A Memorial for the Still Living, Beatriz da Costa, 2009. Photo: Steve Shrimpton

A Memorial for the Still Living, Beatriz da Costa, 2009. Photo: Steve Shrimpton

To realise this exhibit, Beatriz worked collaboratively with the Arts Catalyst team and the collection curators at the Horniman Museum and the Natural History Museum in London. Central to the installation were taxidermed specimens of endangered animals alongside preserved botanical samples of plants under threat. Each specimen was given a ‘birth date’ (the date of classification and inclusion into the corpus of western science) as well as a ‘death date’ (the date of projected extinction).

A Memorial for the Still Living was shown as part of the Dark Places exhibition at the John Hansard Gallery in Southampton (1), and then as a solo exhibition at the Horniman Museum in London. To coincide with the exhibition, the artist released the Endangered Species Finder, a mobile application that facilitates encounters with other species within their ‘natural’ environments. Beatriz believed that experience and encounter, not just policy and regulations, are what ultimately change our behavior towards our environment. Through her encouragement of a ‘go out and meet the species before it’s too late’ attitude, she hoped to make a small contribution to the collective effort of examining our current relationships to non-human species.

Endangered Species Finder, Beatriz da Costa, 2010

Endangered Species Finder, Beatriz da Costa, 2010

Of course, the project and its title, A Memorial for the Still Living, acquired a powerful poignancy after Beatriz’ diagnosis with breast cancer and as the disease progressed. Constructing the installation exactly to her specifications became invested with great importance for us, and I will mention here our producer Gillean Dickie, who worked creatively and collaboratively with Beatriz to fix every small detail as the artist wanted it.

Whilst more than 13,000 people saw the installation in Southampton and London, Beatriz herself never saw it in its physical form because she was too ill to travel. We documented it on video and photographs for her, and when she felt well enough, she came to London in early 2011 to talk about the work in a public event at the Arts Catalyst. Our curator Rob La Frenais took the opportunity to record an interview with Beatriz about her work, an interview which we will make available soon.

There is no doubt that we would have commissioned Beatriz again. We were in early discussion with Botanic Gardens Conservation International about a potential project with Beatriz, and we also – as she became more ill – discussed showing her powerful video installation, Dying for the Other, in the UK, a work which documented the lives of mice used in breast cancer research and humans suffering from the same disease. In order to produce Dying for the Other, Beatriz documented scenes of her own life during the summer of 2011 and combined them with footage taken at a breast cancer research facility in New York City over the same time frame.

Despite her worsening condition and the many surgeries that she endured, Beatriz – Shani to her friends, as we were by now – was often in contact with us, discussing projects, being interviewed by Skype for a research project by an embedded researcher with Arts Catalyst, discussing future plans until she could no longer think clearly or type and it had become clear to us all that her time was running out. It is of some consolation that she died at home, with people she loved, yet still unbearable and unfair that we have lost this vibrant, clever, committed woman and artist.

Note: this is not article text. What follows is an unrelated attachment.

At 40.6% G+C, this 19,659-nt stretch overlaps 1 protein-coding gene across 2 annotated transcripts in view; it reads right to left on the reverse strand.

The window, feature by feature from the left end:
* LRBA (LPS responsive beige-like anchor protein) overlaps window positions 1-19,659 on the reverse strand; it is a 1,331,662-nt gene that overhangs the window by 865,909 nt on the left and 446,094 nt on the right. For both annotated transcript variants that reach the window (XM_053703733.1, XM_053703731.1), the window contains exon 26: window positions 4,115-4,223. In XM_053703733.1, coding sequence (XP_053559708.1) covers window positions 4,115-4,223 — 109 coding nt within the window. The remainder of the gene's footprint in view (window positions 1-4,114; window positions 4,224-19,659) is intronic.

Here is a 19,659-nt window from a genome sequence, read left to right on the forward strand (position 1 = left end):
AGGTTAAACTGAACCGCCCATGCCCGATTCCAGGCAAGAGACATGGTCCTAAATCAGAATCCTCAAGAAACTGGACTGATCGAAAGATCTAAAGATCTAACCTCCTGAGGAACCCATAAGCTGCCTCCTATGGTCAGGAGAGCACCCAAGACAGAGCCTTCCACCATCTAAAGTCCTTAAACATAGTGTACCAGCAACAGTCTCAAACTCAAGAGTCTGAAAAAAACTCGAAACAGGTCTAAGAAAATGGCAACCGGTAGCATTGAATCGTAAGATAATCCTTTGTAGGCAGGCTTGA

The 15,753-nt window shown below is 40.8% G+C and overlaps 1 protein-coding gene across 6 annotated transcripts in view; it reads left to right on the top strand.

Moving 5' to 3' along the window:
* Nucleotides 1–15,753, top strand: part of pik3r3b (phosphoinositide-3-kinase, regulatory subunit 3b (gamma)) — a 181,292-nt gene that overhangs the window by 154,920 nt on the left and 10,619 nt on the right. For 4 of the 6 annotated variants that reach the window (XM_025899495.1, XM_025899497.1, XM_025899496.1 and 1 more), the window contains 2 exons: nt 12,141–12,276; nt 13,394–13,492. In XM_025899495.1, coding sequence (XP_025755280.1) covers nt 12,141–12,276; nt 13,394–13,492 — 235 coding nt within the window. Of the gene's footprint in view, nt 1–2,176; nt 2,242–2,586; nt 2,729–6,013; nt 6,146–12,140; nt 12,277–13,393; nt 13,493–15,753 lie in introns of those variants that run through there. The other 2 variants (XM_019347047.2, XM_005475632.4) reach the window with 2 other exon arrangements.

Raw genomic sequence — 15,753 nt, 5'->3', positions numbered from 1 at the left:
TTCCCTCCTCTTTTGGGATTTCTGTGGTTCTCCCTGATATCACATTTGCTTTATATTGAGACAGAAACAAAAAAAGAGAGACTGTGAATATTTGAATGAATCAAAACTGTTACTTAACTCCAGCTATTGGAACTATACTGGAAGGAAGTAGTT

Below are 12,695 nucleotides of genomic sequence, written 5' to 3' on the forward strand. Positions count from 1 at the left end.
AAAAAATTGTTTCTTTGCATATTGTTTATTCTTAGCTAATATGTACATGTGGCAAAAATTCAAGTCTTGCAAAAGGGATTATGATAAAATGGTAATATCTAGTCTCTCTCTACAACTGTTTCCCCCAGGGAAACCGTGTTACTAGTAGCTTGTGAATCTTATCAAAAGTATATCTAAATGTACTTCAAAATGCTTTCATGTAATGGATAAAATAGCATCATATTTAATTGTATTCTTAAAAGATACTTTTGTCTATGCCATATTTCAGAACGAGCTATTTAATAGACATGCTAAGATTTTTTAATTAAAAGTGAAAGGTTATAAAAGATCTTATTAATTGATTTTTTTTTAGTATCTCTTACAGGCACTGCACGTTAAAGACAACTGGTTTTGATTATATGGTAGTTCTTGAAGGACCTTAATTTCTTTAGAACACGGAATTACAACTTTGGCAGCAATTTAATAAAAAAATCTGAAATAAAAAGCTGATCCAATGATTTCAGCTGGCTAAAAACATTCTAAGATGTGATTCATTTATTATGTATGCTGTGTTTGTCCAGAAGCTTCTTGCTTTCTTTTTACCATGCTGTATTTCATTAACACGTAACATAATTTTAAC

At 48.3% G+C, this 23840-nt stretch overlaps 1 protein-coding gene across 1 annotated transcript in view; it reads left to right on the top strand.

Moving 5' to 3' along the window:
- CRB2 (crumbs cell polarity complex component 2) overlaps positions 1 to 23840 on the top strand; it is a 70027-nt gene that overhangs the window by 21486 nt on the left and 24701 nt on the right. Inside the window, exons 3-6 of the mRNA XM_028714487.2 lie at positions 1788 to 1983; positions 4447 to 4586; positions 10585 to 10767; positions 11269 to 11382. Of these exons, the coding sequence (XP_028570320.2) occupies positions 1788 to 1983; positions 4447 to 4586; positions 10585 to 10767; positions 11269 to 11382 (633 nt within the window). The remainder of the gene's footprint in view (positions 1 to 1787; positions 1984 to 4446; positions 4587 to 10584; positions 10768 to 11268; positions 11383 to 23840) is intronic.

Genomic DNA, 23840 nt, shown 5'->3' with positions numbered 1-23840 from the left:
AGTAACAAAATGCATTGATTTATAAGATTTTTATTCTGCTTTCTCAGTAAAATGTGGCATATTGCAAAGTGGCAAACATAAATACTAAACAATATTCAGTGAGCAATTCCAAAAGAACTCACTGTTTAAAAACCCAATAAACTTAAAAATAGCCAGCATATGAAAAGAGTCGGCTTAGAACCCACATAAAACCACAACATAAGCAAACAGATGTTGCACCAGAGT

1. A Memorial for the Still Living was commissioned by The Arts Catalyst and co-curated with the Office of Experiments, John Hansard Gallery and SCAN, for Dark Places.

Extreme citizen science: rainforests, urban jungles and the arctic perspective …

A group of young Congalese men in a forest, one with a handheld device

Baka people from Mang-Kako geomap the sacred Moabi tree, 2007. Photo: Jerome Lewis

Last week I attended the London Citizen Cyberscience Summit with Lisa Haskel, Arts Catalyst’s resident research engineer, to catch up and connect with latest developments, and to present our Arctic Perspective Initiative.

Although the notion of the amateur scientist is ages old, the term “citizen science” is generally used for the systematic collection and analysis of data by networks of volunteers. The most familiar are perhaps volunteer distributed computing projects, such as SETI@home, ClimatePrediction.net, and CERN’s LHC@home, in which people sign up the spare processing capacity of their home computers. A recent wave of projects more creatively engages people in basic research: in Galaxy Zoo, for example, people classify images of galaxies, while the Evolution Megalab recruits volunteers to survey snail shell bands.

Day 1 of the summit was presented largely from the professional scientist’s perspective. There was a lot of rhetoric about citizen participation in science, but most discussion focused how to “harness” the power of many minds to help science, how to recruit and incentivise citizens to “generate high quality data” (the phrase “Pavlov’s dogs” was disconcertingly used by one contributor).With a few exceptions, such as iSpot, an online nature community, most projects neglected the value of people’s own expertise and ideas. Surely there are other ways to involve people in science using online technologies other than just crowdsourcing or crowd computing. A few of the presenters began to raise this as an issue, Francois Taddei asking the critical question: who benefits from these projects?

A man is presenting in front of a powerpoint screen

Ngoni Munyaradzi presenting the project ‘Transcription of bushman historical text’ at the London Citizen Cyberscience Summit, 2012

The afternoon introduced citizen science projects from around the globe, some of the standard data collection model, others more engaging. I particularly liked Ngoni Munyaradzi’s project to crowd source translating notebooks and art that contain Bushman culture, and the initiative by the Jane Goodall Institute which trains local people to monitor chimpanzee habitats in Tanzania and Uganda using smartphones.